Congratulations to Bill Jamieson (Perspective, 20 March) on highlighting the grim financial reality facing the UK – the £1.55 trillion government debt by 2018-19, with interest payments of £70 billion a year by 2017.
Crucially, this UK national debt has only really swollen to crisis level over the past 30 years: it is a new problem. It has only been bearable during a period of low interest rates. The debt has rocketed despite the family silver having been sold off. There is nothing left to sell and, as Mr Jamieson points out, the day of reckoning must come.
However, with the days of two-party politics long gone, the UK is unlikely to elect the strong government with an unassailable majority which is required politically to take the unpalatable measures required to tackle this huge debt. And what happens if interest rates start to rise?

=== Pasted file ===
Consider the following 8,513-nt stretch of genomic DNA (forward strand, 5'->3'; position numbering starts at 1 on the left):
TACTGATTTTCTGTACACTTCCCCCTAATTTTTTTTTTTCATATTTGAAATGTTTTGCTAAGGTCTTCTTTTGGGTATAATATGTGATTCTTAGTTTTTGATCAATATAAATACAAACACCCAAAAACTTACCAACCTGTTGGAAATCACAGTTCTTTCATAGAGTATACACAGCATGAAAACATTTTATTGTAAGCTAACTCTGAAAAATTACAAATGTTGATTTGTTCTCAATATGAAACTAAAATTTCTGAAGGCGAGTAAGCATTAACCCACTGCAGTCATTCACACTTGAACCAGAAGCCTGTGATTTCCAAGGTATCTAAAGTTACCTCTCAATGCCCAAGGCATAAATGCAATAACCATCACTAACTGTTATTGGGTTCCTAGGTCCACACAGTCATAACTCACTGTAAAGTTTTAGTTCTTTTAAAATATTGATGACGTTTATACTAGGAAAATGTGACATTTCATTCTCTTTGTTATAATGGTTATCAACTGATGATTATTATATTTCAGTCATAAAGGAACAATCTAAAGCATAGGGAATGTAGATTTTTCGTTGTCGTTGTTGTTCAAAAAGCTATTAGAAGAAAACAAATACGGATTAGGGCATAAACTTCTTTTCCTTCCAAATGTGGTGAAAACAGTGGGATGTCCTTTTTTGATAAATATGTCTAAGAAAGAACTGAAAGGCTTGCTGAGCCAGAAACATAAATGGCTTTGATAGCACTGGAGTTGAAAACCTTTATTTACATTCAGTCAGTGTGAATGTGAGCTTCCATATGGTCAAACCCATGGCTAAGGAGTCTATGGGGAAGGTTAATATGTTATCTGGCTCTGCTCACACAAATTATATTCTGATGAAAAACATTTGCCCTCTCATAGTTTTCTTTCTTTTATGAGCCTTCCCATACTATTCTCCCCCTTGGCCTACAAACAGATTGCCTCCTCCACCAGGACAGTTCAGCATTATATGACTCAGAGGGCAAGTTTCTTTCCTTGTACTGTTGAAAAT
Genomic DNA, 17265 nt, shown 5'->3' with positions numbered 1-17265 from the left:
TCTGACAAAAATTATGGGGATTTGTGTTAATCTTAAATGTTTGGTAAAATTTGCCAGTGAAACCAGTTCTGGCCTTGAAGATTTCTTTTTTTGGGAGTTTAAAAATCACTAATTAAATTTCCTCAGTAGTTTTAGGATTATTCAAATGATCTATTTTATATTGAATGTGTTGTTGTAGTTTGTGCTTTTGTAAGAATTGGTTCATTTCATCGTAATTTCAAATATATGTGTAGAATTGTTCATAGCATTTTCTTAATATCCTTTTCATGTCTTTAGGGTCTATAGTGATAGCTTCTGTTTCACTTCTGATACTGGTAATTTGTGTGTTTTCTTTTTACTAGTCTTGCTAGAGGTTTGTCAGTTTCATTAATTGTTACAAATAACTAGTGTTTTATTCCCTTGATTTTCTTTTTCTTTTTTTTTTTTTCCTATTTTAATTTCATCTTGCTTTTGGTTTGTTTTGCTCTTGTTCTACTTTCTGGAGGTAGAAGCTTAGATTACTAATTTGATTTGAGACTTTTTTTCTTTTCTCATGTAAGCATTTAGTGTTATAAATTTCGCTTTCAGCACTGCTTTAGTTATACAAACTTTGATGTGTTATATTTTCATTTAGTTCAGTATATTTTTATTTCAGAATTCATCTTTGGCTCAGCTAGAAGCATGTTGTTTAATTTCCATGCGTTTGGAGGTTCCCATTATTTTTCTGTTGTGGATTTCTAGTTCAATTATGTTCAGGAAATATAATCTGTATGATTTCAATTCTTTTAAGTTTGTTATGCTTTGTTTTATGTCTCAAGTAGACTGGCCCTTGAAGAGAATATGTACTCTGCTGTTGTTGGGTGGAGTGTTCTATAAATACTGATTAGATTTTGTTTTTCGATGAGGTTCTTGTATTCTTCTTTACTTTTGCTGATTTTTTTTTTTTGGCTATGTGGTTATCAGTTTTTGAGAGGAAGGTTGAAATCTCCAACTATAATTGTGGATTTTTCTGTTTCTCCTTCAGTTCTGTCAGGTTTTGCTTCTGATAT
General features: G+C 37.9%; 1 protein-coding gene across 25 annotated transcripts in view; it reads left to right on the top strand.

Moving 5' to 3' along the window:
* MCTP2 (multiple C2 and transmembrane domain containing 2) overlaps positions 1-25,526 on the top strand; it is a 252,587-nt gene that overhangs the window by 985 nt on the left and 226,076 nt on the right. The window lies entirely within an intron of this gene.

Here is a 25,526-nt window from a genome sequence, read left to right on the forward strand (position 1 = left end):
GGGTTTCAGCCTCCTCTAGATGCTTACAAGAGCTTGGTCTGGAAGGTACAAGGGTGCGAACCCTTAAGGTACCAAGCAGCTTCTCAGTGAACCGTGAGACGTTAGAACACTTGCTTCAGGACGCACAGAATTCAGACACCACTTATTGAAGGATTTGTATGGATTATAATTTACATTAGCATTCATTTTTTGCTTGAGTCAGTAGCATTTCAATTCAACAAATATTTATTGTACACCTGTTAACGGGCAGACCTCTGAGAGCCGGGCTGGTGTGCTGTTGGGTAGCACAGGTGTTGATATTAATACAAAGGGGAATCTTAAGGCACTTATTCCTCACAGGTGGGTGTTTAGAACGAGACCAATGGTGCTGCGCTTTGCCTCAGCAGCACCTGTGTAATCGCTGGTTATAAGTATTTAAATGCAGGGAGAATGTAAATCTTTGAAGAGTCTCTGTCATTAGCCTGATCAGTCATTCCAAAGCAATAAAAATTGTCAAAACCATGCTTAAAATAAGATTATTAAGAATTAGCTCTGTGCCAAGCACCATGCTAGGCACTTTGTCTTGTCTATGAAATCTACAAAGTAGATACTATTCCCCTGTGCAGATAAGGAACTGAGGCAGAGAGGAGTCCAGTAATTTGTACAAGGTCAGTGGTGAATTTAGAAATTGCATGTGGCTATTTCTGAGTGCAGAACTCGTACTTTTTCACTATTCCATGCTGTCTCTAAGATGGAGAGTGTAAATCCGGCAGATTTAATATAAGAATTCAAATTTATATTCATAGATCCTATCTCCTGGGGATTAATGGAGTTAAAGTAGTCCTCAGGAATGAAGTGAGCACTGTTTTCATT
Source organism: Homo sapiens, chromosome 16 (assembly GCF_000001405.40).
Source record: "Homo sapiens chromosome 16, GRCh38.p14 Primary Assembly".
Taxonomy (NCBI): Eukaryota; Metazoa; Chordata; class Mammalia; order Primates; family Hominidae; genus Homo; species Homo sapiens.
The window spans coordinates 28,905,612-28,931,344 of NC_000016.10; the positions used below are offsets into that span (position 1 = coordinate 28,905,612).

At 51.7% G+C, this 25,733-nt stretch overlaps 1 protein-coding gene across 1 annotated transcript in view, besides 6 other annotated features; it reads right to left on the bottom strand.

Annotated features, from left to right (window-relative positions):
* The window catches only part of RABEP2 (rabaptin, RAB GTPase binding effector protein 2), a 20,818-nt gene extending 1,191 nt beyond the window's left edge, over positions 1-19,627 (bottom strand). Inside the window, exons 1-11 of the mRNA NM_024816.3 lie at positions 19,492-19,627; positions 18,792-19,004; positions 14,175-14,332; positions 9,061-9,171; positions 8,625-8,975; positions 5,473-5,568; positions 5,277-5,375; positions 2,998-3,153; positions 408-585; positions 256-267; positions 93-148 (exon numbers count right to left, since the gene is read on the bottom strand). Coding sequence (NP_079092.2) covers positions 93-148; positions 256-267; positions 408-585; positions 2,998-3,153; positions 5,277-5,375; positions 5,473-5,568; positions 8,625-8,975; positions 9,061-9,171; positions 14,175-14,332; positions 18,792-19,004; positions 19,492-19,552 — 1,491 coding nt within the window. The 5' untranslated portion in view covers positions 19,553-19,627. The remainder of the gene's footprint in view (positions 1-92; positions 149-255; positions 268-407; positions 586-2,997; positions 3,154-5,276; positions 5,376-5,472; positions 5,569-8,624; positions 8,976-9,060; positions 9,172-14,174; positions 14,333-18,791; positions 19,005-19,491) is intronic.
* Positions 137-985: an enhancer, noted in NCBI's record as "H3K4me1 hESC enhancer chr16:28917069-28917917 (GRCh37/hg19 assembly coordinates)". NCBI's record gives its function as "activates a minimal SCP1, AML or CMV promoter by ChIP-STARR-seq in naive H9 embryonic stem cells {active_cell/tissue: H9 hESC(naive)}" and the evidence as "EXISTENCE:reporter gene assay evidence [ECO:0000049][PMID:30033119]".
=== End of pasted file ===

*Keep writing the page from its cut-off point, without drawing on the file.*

I agree that the UK’s masssive debt should be a major issue in the independence debate.
Bearing in mind that Norway has a huge oil fund, Scots have to ask why, after 30 years of North Sea oil booms and large-scale UK Government income from privatisations, Scotland would actually end up saddled with a share of the UK’s record debt.
We have been ruled by economic buffoons in London for too long.